Before The Bell - It continues to be a topsy-turvy stock market this year. And the volatility, already on the rise, appears to be increasing even more. On point, on Monday, optimism about a possible fiscal stimulus deal had excited the bulls sufficiently to push the stock market ahead strongly. Indeed such optimism, along with indications that the President was making a quick recovery from COVID-19, helped the Dow Jones Industrial Average to gain 465 points.
Then, on Tuesday, the market, in a carryover from the previous session, continued on an upward path until late in the trading session, when the President, upset by the size and scope of the suggested fiscal stimulus proposal put forth in the House by the Democrats, announced that he wanted no part of any deal until after the election. The market, upset in its own right, then sold off abruptly, with a better than 200 point Dow advance turning into a closing loss of 375 points.
Then, later Tuesday evening, the President shifted gears and indicated that he would be willing to sign off on small agreements within some industries, such as the airlines. The futures immediately rallied and this strength persisted throughout yesterday's trading session. Importantly, unlike the previous day, there was no late disappointment. As such, the stock market would rally into the close, with the Dow and the NASDAQ adding 530 points and 210 points, respectively.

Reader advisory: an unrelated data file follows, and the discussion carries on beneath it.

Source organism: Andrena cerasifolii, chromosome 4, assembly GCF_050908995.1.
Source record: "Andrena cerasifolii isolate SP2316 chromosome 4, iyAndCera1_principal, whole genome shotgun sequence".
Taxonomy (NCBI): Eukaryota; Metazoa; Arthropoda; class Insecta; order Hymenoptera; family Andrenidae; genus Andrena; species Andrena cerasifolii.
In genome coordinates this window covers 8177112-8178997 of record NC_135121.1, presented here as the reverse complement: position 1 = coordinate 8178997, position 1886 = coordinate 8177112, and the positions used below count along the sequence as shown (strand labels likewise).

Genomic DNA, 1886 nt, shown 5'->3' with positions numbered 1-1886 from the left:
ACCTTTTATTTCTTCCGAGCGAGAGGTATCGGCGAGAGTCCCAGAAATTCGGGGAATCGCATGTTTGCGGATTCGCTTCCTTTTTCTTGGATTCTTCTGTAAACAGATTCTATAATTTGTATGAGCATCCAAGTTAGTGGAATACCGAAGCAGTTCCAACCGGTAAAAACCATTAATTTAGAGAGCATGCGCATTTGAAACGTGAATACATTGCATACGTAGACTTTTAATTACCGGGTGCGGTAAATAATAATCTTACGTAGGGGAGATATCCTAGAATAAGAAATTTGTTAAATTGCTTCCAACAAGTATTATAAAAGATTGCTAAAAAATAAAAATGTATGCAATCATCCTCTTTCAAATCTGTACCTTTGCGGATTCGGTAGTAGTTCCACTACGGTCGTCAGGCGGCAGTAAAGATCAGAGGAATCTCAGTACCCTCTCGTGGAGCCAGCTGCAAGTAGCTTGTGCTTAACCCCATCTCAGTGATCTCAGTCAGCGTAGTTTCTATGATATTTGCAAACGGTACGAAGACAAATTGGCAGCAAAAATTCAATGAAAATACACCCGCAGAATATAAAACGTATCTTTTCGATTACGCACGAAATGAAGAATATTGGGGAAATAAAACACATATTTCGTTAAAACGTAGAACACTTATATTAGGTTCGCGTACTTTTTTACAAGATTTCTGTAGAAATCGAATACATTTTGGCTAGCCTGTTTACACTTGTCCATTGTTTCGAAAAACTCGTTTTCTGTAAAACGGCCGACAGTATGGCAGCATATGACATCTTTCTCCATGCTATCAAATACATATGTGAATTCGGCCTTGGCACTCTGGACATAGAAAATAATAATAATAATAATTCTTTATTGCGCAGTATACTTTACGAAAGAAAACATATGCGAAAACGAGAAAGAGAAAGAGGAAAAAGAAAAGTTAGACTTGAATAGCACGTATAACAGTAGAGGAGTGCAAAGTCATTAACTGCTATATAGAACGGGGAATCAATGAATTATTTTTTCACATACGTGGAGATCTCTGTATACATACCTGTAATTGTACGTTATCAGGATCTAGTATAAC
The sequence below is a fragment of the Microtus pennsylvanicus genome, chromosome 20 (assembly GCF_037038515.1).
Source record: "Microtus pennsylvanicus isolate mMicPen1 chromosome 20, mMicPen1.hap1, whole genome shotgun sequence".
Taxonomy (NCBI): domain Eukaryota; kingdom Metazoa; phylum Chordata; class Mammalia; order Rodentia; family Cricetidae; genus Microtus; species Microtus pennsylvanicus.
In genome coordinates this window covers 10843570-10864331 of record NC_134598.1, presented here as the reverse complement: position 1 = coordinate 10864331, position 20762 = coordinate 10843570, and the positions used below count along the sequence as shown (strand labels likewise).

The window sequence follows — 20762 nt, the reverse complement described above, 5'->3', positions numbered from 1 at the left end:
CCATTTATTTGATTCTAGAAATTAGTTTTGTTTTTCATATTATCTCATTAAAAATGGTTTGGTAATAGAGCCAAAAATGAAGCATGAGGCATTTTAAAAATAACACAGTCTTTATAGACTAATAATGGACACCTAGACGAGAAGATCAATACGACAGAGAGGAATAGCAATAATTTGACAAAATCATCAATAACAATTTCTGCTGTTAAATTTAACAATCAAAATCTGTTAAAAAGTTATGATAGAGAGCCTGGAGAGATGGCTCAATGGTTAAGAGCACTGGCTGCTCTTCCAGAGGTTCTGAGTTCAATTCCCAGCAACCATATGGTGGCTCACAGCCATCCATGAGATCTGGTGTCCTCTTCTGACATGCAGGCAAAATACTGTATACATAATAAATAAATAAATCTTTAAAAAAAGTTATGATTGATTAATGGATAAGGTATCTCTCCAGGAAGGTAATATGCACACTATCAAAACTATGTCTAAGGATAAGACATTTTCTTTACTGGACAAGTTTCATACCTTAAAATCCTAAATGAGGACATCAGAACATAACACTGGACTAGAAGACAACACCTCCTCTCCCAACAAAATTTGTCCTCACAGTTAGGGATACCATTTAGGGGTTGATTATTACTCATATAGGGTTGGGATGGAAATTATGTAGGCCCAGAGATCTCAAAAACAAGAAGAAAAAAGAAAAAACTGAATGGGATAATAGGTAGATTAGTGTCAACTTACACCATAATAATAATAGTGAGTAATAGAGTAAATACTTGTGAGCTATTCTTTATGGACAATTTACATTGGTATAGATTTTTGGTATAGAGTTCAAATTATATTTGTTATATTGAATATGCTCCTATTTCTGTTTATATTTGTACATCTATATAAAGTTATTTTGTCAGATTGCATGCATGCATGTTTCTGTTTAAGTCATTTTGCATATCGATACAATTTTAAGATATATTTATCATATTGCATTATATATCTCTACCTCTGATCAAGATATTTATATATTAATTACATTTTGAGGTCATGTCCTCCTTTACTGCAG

So, as we look ahead to the penultimate session of the week, here is where we are. Wall Street ended higher yesterday on hopes that a partial stimulus deal might yet emerge in contentious Washington. In essence, rather than a comprehensive stimulus package, we possibly are looking at a series of smaller, stand-alone bills that would be highlighted by a bailout of the troubled airline industry. Stocks in that sector, not surprisingly, were among the leaders in the latest session.
Meanwhile, in other news yesterday, the indexes held their gains after the Federal Reserve released the minutes from its last FOMC meeting. At the time, the central bank agreed to a somewhat newer approach to monetary policy. Essentially, though, it was a case of continued monetary support for a fragile business upturn.
As to individual stocks, shares of drug maker Eli Lilly (LLY) rose nicely on news of a new COVID-19 antibody treatment.
Looking out to a new day, the stock market will likely be influenced by any developments on the fiscal stimulus front and on the Fed's minutes from yesterday, which emphasized the FOMC's concern about the ongoing pandemic and its impact on the economy. Finally, in developments yesterday, data showed that mortgage applications had risen last week, reversing a previous week dip. Adding it all up, it would seem that the stock market will open on a positive note this morning. – Harvey S. Katz, CFA